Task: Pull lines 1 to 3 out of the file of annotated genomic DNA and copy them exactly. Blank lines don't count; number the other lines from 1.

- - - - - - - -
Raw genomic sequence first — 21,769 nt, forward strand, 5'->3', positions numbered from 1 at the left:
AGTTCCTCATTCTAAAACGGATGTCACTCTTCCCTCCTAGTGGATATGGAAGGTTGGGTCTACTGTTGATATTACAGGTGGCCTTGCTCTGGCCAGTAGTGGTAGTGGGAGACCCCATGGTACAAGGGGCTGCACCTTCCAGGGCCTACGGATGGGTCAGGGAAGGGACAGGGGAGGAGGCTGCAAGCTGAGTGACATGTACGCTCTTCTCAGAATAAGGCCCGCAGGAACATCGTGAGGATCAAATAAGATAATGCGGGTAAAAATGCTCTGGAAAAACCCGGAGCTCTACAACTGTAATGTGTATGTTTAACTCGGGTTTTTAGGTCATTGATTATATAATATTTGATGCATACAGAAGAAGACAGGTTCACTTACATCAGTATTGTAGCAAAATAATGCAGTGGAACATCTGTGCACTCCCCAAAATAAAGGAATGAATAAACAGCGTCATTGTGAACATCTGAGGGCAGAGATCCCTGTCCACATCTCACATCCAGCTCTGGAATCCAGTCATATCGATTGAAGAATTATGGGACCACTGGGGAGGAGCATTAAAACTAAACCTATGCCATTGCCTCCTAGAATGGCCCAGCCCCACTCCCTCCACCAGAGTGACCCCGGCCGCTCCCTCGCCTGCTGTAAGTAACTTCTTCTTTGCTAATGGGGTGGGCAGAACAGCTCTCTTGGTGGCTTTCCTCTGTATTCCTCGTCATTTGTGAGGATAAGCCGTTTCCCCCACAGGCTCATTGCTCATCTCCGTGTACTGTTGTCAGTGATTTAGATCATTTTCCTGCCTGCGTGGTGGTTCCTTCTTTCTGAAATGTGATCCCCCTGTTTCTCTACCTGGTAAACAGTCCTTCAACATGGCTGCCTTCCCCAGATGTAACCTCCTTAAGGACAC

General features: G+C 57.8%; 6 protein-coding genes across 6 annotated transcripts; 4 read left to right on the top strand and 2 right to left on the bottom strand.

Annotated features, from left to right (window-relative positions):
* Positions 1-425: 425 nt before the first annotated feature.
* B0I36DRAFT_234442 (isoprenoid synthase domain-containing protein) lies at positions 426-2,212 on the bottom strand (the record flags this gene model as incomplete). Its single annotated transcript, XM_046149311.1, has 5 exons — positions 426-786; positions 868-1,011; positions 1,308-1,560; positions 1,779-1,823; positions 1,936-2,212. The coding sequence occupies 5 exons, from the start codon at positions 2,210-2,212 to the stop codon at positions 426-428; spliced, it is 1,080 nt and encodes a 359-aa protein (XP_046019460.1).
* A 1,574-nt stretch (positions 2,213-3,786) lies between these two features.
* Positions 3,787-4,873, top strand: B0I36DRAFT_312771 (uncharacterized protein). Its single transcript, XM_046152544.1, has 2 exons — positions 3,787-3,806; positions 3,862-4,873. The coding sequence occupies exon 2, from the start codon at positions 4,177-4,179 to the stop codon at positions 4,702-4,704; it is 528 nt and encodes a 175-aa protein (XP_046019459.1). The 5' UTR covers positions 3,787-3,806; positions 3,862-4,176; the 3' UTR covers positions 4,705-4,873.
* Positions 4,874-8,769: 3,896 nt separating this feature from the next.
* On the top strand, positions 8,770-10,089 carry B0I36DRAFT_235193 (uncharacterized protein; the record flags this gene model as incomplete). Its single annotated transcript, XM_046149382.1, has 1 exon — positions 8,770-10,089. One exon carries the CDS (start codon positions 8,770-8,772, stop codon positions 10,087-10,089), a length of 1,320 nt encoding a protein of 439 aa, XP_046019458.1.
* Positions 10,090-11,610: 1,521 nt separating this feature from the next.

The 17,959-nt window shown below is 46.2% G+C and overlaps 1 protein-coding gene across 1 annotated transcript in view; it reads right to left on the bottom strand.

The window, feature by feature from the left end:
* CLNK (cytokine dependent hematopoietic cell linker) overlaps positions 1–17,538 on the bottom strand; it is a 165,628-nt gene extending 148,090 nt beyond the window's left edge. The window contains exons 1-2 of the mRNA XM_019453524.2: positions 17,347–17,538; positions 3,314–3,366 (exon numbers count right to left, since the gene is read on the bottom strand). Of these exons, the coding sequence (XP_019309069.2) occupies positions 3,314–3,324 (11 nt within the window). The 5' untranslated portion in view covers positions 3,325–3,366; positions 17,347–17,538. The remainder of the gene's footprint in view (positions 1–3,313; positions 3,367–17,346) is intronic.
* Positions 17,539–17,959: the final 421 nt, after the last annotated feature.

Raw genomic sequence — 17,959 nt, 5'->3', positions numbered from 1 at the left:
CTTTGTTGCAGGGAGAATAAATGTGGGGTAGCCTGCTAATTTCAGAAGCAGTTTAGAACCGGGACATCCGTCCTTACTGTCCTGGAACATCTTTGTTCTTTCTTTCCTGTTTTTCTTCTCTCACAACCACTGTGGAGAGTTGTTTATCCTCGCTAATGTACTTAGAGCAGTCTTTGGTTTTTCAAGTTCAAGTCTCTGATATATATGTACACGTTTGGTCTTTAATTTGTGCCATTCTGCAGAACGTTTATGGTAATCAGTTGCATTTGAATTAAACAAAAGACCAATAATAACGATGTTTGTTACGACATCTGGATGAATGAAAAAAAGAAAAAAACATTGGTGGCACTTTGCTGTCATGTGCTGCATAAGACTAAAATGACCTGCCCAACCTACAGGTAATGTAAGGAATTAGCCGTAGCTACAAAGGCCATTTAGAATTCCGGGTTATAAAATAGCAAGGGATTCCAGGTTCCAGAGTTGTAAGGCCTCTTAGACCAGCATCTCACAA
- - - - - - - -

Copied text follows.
Raw genomic sequence first — 21,769 nt, forward strand, 5'->3', positions numbered from 1 at the left:
AGTTCCTCATTCTAAAACGGATGTCACTCTTCCCTCCTAGTGGATATGGAAGGTTGGGTCTACTGTTGATATTACAGGTGGCCTTGCTCTGGCCAGTAGTGGTAGTGGGAGACCCCATGGTACAAGGGGCTGCACCTTCCAGGGCCTACGGATGGGTCAGGGAAGGGACAGGGGAGGAGGCTGCAAGCTGAGTGACATGTACGCTCTTCTCAGAATAAGGCCCGCAGGAACATCGTGAGGATCAAATAAGATAATGCGGGTAAAAATGCTCTGGAAAAACCCGGAGCTCTACAACTGTAATGTGTATGTTTAACTCGGGTTTTTAGGTCATTGATTATATAATATTTGATGCATACAGAAGAAGACAGGTTCACTTACATCAGTATTGTAGCAAAATAATGCAGTGGAACATCTGTGCACTCCCCAAAATAAAGGAATGAATAAACAGCGTCATTGTGAACATCTGAGGGCAGAGATCCCTGTCCACATCTCACATCCAGCTCTGGAATCCAGTCATATCGATTGAAGAATTATGGGACCACTGGGGAGGAGCATTAAAACTAAACCTATGCCATTGCCTCCTAGAATGGCCCAGCCCCACTCCCTCCACCAGAGTGACCCCGGCCGCTCCCTCGCCTGCTGTAAGTAACTTCTTCTTTGCTAATGGGGTGGGCAGAACAGCTCTCTTGGTGGCTTTCCTCTGTATTCCTCGTCATTTGTGAGGATAAGCCGTTTCCCCCACAGGCTCATTGCTCATCTCCGTGTACTGTTGTCAGTGATTTAGATCATTTTCCTGCCTGCGTGGTGGTTCCTTCTTTCTGAAATGTGATCCCCCTGTTTCTCTACCTGGTAAACAGTCCTTCAACATGGCTGCCTTCCCCAGATGTAACCTCCTTAAGGACAC

General features: G+C 57.8%; 6 protein-coding genes across 6 annotated transcripts; 4 read left to right on the top strand and 2 right to left on the bottom strand.